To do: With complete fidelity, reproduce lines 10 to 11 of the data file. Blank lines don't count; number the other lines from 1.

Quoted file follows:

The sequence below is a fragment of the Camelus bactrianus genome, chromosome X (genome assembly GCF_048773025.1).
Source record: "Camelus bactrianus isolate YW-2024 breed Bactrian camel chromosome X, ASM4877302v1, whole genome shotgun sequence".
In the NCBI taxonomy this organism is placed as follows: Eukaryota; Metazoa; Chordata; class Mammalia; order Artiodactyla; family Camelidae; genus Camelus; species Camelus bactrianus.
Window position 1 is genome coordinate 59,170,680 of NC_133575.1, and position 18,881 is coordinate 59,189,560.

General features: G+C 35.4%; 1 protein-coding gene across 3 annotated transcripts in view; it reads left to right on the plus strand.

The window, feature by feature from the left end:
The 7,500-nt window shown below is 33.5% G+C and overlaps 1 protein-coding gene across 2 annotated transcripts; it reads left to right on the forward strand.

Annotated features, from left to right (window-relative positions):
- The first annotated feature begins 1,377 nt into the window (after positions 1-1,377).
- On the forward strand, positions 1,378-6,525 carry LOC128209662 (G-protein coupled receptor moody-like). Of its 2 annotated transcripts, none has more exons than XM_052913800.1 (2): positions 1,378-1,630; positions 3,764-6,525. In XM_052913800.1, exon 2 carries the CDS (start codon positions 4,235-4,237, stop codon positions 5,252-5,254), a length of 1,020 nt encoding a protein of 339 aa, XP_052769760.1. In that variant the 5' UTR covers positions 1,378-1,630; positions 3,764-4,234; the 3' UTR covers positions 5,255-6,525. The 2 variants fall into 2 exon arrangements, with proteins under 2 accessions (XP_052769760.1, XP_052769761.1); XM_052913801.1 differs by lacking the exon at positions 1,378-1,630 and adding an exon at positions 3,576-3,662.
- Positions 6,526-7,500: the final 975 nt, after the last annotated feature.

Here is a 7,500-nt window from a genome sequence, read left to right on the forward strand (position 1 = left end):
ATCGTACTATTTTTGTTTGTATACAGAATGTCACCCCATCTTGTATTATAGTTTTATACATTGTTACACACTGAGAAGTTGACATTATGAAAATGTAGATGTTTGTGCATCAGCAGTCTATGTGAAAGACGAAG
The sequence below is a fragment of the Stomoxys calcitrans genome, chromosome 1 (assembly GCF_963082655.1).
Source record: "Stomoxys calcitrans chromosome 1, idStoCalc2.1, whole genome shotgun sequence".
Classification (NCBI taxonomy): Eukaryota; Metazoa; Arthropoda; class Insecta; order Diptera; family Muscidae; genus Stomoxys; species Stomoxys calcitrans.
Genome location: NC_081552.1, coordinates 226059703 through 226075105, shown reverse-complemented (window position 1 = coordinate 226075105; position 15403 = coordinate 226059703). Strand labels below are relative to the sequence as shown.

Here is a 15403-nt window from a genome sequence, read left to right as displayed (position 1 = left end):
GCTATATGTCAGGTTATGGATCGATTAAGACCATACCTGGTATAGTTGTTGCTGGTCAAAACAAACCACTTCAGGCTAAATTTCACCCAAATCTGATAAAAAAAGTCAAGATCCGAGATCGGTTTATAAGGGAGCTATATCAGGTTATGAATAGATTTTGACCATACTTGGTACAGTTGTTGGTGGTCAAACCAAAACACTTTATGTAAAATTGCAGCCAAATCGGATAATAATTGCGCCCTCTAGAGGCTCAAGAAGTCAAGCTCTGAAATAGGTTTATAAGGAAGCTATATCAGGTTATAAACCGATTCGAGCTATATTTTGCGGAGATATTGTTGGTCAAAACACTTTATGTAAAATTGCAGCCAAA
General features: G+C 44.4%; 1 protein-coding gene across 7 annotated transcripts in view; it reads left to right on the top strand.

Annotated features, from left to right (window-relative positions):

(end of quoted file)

- On the forward strand, positions 1,378-6,525 carry LOC128209662 (G-protein coupled receptor moody-like). Of its 2 annotated transcripts, none has more exons than XM_052913800.1 (2): positions 1,378-1,630; positions 3,764-6,525. In XM_052913800.1, exon 2 carries the CDS (start codon positions 4,235-4,237, stop codon positions 5,252-5,254), a length of 1,020 nt encoding a protein of 339 aa, XP_052769760.1. In that variant the 5' UTR covers positions 1,378-1,630; positions 3,764-4,234; the 3' UTR covers positions 5,255-6,525. The 2 variants fall into 2 exon arrangements, with proteins under 2 accessions (XP_052769760.1, XP_052769761.1); XM_052913801.1 differs by lacking the exon at positions 1,378-1,630 and adding an exon at positions 3,576-3,662.
- Positions 6,526-7,500: the final 975 nt, after the last annotated feature.